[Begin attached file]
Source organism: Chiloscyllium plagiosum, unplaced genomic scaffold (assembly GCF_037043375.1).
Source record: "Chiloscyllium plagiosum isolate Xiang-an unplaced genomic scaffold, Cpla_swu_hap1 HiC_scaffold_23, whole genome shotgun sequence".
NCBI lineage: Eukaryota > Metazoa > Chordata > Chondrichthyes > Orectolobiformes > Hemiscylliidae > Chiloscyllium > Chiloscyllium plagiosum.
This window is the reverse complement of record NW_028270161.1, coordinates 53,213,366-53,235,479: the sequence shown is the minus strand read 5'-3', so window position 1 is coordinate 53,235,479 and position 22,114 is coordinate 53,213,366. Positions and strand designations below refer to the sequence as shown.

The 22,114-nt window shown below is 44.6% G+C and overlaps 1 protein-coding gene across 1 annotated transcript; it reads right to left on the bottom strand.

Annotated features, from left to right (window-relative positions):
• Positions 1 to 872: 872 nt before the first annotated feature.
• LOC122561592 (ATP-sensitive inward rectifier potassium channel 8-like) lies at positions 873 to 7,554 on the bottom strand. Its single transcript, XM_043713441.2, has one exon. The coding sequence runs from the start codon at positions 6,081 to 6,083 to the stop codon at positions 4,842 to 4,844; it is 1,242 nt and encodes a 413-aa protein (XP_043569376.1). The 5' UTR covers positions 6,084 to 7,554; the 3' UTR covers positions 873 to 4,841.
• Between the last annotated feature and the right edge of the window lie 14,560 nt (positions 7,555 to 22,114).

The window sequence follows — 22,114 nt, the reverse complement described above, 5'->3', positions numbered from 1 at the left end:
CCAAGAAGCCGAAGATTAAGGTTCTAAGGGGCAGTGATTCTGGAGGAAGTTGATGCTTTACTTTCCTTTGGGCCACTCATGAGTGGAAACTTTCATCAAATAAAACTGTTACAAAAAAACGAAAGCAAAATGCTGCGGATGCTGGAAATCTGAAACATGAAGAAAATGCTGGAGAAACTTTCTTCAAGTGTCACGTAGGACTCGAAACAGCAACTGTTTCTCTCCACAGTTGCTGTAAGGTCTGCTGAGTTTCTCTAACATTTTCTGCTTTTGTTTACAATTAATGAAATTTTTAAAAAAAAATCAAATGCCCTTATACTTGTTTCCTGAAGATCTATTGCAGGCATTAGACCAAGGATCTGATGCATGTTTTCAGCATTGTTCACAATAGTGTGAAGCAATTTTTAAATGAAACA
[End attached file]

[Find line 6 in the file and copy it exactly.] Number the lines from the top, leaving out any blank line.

Annotated features, from left to right (window-relative positions):